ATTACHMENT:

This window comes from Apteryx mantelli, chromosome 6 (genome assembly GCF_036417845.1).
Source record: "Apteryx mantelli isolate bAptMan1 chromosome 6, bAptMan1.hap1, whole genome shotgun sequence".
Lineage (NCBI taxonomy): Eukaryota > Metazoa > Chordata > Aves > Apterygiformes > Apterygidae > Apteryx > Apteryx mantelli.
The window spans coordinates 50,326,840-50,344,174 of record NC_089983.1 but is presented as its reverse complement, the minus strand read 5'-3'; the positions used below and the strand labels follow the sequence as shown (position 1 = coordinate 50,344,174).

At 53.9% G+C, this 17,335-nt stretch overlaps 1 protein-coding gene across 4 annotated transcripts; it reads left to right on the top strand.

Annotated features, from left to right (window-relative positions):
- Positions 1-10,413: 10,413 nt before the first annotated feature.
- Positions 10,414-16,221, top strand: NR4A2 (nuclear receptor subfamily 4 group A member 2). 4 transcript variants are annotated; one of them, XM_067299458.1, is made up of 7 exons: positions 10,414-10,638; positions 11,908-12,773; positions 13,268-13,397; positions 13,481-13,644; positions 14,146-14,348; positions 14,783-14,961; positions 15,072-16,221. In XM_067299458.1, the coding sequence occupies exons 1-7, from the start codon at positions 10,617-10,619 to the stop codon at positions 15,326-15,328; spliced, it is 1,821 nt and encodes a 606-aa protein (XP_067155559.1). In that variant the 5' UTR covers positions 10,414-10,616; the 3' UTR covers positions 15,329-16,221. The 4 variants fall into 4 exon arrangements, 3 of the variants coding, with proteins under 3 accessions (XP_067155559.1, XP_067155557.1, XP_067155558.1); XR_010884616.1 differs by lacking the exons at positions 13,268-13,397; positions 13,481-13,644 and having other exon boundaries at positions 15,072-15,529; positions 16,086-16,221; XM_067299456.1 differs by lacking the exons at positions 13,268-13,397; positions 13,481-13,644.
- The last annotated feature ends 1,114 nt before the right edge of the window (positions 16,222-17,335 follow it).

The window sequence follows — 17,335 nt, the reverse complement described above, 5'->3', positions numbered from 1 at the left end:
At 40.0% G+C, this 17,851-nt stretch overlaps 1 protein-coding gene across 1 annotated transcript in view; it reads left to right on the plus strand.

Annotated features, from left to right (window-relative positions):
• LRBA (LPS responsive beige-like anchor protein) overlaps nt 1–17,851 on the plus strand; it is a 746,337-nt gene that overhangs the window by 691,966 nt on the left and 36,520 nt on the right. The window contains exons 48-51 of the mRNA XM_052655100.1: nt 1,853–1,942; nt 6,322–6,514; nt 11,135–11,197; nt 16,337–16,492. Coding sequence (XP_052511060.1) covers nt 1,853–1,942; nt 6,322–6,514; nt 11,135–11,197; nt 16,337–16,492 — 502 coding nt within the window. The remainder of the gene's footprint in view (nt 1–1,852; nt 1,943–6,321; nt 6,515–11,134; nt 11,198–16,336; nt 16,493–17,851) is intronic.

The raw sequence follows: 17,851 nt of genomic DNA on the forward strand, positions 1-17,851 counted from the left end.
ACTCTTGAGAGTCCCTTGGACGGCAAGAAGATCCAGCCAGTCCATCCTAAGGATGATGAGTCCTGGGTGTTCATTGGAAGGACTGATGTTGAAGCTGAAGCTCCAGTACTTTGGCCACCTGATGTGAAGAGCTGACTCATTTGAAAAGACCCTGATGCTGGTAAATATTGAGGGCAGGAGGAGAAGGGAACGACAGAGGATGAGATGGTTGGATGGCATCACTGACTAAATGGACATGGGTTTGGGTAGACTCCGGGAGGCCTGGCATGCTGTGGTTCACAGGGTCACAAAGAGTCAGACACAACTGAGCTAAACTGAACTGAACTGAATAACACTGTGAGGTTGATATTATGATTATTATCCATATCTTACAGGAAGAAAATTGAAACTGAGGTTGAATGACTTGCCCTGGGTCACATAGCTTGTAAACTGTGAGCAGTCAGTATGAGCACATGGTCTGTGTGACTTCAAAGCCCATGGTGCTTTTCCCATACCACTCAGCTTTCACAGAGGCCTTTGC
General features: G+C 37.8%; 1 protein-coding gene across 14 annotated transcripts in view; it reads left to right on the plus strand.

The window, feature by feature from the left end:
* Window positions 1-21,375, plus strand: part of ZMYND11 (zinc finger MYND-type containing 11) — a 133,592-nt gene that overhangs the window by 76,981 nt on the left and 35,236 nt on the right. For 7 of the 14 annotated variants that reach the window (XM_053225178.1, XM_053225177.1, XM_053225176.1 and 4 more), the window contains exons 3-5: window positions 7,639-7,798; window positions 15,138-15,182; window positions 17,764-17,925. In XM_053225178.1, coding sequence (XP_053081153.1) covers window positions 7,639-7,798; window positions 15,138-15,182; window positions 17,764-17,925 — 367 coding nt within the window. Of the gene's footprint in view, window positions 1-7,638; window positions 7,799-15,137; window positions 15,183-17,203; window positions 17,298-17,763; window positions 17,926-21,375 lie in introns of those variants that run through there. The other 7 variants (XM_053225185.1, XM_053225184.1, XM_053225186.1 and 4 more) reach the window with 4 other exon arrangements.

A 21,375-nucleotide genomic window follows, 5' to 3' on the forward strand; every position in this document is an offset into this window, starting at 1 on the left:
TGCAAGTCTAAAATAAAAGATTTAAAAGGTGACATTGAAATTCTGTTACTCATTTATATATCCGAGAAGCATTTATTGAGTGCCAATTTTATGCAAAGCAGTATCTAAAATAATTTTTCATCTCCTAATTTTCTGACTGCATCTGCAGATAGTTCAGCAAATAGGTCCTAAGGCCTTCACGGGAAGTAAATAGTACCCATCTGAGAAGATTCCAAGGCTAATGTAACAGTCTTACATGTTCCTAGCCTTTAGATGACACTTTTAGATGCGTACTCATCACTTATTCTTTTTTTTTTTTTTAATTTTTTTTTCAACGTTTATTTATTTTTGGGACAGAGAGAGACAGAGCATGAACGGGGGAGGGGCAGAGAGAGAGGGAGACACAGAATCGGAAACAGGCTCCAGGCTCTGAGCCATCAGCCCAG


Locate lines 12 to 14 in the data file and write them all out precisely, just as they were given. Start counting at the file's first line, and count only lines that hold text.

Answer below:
Annotated features, from left to right (window-relative positions):
• LRBA (LPS responsive beige-like anchor protein) overlaps nt 1–17,851 on the plus strand; it is a 746,337-nt gene that overhangs the window by 691,966 nt on the left and 36,520 nt on the right. The window contains exons 48-51 of the mRNA XM_052655100.1: nt 1,853–1,942; nt 6,322–6,514; nt 11,135–11,197; nt 16,337–16,492. Coding sequence (XP_052511060.1) covers nt 1,853–1,942; nt 6,322–6,514; nt 11,135–11,197; nt 16,337–16,492 — 502 coding nt within the window. The remainder of the gene's footprint in view (nt 1–1,852; nt 1,943–6,321; nt 6,515–11,134; nt 11,198–16,336; nt 16,493–17,851) is intronic.

The raw sequence follows: 17,851 nt of genomic DNA on the forward strand, positions 1-17,851 counted from the left end.